Japan also is also a mecca for “foodies”. Sarah and I met an energetic entrepreneuress named Avi, who was embarking on a food pilgrimage of sorts to strengthen her taste repertoire. Her experiences abroad would open up a new perspective for her food tour business, Avital Tours. I too was on a food crusade of sorts; I wanted to dig deeper into Japanese cuisine and try new variations of udon, okonomiyaki, and yakitori.
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Day 0 (Late Evening)
I had made plans to meet with my friend Akira, who I had met during her exchange program to my university several years ago. She works at the D47 Museum in Shibuya and is highly knowledgeable, as the museum is devoted to showcasing past and present artifacts to all 47 of Japan’s prefectures. Sarah and I met her for dinner shortly after we had touched down, and like bleary-eyed rabbits, we followed Akira through the winding streets of Tokyo into a nondescript tower that held our izakaya destination. Izakayas are generally late-night eateries or gastropubs. The interior may range from casual to high-end settings, but there is always the promise of a good snack and drinks. I tried a strawberry flavored Suntory whiskey highball that I had found a bit strange, but still enjoyable.
Lodging: Fujimien (now closed), Hakone
I never mind the period of time travel adjustment when visiting Japan, because I always know there will be something delicious to eat in Tokyo when I wake up at an ungodly hour. With true friendship, Sarah rose with me and we set out in Asakusa to search for a warm meal. We ducked into a 24-hour udon and soba restaurant and had heaping bowls of curry udon (me) and kitsune soba (her) with a prime view of the kitchen preparation.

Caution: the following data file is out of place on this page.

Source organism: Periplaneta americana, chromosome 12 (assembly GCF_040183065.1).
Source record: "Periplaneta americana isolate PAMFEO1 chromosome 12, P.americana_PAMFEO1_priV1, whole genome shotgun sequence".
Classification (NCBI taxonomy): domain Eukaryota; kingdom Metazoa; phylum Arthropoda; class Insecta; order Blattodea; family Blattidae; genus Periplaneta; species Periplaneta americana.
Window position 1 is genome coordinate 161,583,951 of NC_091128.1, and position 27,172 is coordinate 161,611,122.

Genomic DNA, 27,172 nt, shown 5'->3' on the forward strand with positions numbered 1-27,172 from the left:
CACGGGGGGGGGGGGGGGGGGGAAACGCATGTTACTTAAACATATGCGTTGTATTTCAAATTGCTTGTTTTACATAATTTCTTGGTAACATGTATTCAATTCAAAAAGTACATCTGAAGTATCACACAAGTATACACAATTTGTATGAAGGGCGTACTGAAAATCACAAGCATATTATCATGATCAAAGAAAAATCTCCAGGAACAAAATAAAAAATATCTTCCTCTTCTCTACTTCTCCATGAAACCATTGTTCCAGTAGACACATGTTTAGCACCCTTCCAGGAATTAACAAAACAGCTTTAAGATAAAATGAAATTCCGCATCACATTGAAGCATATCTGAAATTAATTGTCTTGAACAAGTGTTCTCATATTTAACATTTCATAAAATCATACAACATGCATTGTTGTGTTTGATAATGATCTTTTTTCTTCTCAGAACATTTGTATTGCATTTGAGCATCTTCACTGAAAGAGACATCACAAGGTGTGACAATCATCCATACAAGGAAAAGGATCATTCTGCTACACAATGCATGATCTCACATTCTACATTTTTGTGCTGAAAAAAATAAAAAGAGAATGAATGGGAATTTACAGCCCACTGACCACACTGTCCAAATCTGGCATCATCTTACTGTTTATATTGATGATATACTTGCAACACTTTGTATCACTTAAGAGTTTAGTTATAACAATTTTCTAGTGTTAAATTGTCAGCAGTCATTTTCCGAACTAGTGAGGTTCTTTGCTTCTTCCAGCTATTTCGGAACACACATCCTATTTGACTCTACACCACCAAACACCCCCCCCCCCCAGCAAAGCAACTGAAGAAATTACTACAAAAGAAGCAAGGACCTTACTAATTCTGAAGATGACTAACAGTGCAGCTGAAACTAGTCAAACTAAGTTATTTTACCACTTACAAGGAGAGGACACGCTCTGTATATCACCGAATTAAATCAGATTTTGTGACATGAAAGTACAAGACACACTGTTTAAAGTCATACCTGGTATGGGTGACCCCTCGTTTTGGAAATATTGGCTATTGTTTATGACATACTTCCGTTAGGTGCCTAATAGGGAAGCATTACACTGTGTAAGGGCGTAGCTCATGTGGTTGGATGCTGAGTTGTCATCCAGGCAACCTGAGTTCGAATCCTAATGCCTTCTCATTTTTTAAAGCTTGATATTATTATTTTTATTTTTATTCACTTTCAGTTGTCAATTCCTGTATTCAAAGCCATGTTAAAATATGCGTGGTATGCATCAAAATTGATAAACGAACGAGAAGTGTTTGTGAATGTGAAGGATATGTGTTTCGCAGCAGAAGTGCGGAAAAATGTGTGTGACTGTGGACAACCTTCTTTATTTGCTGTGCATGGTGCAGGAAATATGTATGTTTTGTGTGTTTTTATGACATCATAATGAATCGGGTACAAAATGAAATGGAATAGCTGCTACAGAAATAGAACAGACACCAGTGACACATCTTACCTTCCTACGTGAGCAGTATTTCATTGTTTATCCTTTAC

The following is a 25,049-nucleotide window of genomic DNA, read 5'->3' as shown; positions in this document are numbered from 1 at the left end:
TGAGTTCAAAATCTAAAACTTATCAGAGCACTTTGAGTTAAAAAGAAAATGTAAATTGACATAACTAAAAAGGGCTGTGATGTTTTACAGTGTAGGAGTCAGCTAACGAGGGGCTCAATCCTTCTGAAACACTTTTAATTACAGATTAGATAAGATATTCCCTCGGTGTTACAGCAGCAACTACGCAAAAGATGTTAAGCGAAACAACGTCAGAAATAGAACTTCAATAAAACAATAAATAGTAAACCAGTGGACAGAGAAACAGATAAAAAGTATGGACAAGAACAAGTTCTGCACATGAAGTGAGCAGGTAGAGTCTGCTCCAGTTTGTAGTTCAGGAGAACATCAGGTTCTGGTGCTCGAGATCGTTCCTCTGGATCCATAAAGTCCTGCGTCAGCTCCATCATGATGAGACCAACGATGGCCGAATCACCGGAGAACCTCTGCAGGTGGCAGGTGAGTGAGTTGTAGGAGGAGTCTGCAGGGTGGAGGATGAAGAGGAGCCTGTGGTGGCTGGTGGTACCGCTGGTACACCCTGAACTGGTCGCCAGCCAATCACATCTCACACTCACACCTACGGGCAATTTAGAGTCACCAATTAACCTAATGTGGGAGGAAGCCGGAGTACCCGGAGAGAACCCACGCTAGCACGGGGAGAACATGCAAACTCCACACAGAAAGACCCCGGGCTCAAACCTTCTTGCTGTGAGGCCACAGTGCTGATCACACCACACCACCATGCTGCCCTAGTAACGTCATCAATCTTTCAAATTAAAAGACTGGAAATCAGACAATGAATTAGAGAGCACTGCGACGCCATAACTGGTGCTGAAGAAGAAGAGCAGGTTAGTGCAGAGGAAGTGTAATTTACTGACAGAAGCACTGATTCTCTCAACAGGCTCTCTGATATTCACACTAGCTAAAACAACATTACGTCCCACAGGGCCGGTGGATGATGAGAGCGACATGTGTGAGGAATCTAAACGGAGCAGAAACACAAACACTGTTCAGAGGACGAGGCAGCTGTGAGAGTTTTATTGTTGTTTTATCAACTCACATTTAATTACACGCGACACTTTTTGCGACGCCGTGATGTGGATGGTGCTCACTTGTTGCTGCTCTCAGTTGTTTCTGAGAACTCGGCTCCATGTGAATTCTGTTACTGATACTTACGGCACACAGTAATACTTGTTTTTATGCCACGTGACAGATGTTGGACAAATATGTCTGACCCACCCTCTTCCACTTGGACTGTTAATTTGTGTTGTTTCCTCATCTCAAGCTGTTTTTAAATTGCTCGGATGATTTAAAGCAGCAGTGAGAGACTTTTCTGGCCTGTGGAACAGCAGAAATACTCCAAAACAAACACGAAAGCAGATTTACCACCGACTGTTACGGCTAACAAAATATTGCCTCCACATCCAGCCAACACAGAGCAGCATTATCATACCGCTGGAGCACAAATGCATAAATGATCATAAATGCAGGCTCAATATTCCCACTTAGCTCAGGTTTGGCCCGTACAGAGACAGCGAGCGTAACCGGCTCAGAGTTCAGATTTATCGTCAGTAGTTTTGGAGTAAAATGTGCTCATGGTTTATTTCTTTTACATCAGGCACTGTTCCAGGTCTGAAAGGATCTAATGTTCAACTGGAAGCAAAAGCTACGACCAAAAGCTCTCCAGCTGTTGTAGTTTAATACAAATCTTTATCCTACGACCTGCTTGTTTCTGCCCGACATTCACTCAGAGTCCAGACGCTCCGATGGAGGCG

Curry udon is a popular and hearty dish in Japan, but not frequently seen in the US. The broth itself is a curry roux and the glutinous udon noodles do a great job of attaching itself to the broth so you get a mouthful of flavor every time. Kitsune soba is made with buckwheat noodles in a traditional dashi stock made of katsuoboshi (dried bonito flakes) and kombu (seaweed). The dish is topped with sweet slices of aburaage (deep-fried tofu) making for a light, yet comforting soup.
If you are exploring Tokyo during the early morning, you can always head over to the Tsukiji market to see the hustle and bustle of the fish vendors shuttling their goods to restaurants all over the city and beyond. For those hoping to catch the tuna auction, set an alarm (or don’t sleep) to line up at 3:00am. Visitors are limited to 120 per day on a first come, first-serve basis (learn more here).
Tsukiji is brimming with life in the morning; marketplace vendors will beckon you to visit their stalls of kombu, fresh tako (octopus), and tamagoyaki (grilled omelet on a skewer). Throw all notions of traditional breakfast to the wind and enjoy a bowl of ikura-uni don (salmon roe and sea urchin), chirashi (mixed fresh fish), and even ramen.